Ludwig Mies Van der Rohe, the architect responsible for the dictum "less is more," has been honored with a Google Doodle
A master of minimalism, he sought to define a new modernist architectural style after World War I and pioneered the use of modern materials such as glass and steel.
His style was rejected by the Nazis as un-German and he emigrated to the United States in 1937 where he was appointed the head of an architecture school in Chicago.
Here are six of Mies' most famous buildings. (Descriptions from Wikipedia)
The Barcelona Pavilion (Spanish: Pabellón alemán; Catalan: Pavelló alemany; "German Pavilion"), designed by Ludwig Mies van der Rohe, was the German Pavilion for the 1929 International Exposition in Barcelona, Spain. This building was used for the official opening of the German section of the exhibition, It is an important building in the history of modern architecture, known for its simple form and its spectacular use of extravagant materials, such as marble, red onyx and travertine. The same features of minimalism and spectacular can be applied to the prestigious furniture specifically designed for the building, among which the iconic Barcelona chair.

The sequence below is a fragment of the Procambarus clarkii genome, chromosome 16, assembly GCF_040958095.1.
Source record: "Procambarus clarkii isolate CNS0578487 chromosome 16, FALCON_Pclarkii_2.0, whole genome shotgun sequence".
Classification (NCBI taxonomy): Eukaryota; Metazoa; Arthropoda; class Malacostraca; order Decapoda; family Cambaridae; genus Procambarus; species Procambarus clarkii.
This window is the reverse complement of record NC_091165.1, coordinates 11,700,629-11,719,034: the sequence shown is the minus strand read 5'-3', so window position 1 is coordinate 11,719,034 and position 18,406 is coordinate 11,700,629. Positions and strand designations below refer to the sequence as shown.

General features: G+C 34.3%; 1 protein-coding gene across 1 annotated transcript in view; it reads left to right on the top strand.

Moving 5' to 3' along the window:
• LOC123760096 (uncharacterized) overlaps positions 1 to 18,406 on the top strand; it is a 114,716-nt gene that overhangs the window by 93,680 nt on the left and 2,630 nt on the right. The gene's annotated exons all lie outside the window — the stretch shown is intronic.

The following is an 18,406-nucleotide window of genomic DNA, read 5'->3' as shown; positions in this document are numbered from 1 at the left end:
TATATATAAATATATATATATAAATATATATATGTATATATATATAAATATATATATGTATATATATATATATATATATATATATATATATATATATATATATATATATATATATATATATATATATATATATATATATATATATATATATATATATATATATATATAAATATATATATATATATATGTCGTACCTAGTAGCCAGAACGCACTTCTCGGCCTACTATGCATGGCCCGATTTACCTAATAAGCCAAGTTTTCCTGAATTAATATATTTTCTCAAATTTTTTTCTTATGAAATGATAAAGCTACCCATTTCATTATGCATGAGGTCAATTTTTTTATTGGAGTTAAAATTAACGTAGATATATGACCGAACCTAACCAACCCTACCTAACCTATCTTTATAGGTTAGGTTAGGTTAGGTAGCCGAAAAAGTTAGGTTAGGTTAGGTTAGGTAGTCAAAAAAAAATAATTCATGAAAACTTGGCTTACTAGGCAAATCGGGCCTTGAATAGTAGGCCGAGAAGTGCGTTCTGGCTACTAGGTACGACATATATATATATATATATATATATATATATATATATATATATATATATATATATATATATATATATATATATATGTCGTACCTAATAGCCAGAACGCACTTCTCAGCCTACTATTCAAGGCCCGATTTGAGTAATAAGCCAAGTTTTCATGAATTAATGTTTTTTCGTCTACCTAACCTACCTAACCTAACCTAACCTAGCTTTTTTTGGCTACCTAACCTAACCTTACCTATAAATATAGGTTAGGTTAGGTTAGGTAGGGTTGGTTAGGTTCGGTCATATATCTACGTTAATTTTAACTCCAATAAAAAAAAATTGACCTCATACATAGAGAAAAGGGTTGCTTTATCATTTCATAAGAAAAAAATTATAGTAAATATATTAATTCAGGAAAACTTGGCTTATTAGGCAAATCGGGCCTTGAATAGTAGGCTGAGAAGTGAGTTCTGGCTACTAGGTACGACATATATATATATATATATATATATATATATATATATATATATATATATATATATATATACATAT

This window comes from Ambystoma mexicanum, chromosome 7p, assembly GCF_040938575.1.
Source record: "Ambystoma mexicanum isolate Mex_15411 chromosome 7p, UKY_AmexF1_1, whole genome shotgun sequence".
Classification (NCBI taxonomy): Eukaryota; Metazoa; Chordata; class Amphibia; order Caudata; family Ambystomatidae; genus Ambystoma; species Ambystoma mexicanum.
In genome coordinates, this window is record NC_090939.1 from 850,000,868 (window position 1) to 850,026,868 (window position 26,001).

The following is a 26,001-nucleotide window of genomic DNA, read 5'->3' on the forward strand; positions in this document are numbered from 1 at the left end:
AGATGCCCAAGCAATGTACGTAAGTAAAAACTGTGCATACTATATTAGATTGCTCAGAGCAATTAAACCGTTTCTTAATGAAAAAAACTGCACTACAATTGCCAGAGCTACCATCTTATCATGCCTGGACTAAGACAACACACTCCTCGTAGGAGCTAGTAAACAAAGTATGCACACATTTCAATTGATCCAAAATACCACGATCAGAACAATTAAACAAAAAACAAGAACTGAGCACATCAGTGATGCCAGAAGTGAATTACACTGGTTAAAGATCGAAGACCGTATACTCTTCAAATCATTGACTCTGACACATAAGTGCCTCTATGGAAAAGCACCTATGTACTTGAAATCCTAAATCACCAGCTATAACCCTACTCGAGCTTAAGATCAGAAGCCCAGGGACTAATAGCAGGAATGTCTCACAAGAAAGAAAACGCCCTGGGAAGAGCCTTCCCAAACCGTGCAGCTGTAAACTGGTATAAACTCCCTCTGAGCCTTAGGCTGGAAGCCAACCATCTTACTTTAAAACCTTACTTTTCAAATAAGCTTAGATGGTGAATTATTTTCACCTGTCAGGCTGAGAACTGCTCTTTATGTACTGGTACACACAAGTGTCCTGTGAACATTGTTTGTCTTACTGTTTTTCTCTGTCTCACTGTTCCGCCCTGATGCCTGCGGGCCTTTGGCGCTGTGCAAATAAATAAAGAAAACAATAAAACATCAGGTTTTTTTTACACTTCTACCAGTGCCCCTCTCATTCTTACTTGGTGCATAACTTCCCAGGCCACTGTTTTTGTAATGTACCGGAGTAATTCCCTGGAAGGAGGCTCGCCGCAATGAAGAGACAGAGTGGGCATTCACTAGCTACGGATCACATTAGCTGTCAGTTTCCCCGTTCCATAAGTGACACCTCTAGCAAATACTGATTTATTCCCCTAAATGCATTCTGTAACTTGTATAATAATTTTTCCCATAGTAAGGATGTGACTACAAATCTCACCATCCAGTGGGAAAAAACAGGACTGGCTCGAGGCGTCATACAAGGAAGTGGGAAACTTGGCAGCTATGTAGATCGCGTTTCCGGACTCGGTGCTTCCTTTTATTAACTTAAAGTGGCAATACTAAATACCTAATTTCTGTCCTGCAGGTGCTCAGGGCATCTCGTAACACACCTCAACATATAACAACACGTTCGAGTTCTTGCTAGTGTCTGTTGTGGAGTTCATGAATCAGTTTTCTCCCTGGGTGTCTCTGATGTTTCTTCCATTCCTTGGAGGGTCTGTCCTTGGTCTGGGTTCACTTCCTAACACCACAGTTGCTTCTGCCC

Villa Tugendhat is a historical building in Brno, Czech Republic. It is one of the pioneering prototypes of modern architecture in Europe, and was designed by the German architect Ludwig Mies van der Rohe. Built of reinforced concrete between 1928-1930 for Fritz Tugendhat and his wife Greta, the villa soon became an icon of modernism.
S. R. Crown Hall
Widely regarded as Mies van Der Rohe's masterpiece, Crown Hall in Chicago is one of the most architecturally significant buildings of the 20th Century Modernist movement. Crown Hall was completed in 1956 during Mies van der Rohe's tenure as director of the Illinois Institute of Technology's Department of Architecture.
Martin Luther King Jr. Memorial Library
The Martin Luther King Jr. Memorial Library (MLKML) is the central facility of the District of Columbia Public Library (DCPL). Ludwig Mies van der Rohe designed the 400,000 square foot (37,000 m²) steel, brick, and glass structure, and it is a rare example of modern architecture in Washington, D.C.
The Farnsworth House was designed and constructed by Ludwig Mies van der Rohe between 1945-51. It is a one-room weekend retreat in a once-rural setting, located 55 miles (89 km) southwest of Chicago's downtown on a 60-acre (24 ha) estate site, adjoining the Fox River, south of the city of Plano, Illinois. The steel and glass house was commissioned by Dr. Edith Farnsworth, a prominent Chicago nephrologist, as a place where she could engage in her hobbies.
IBM Building Chicago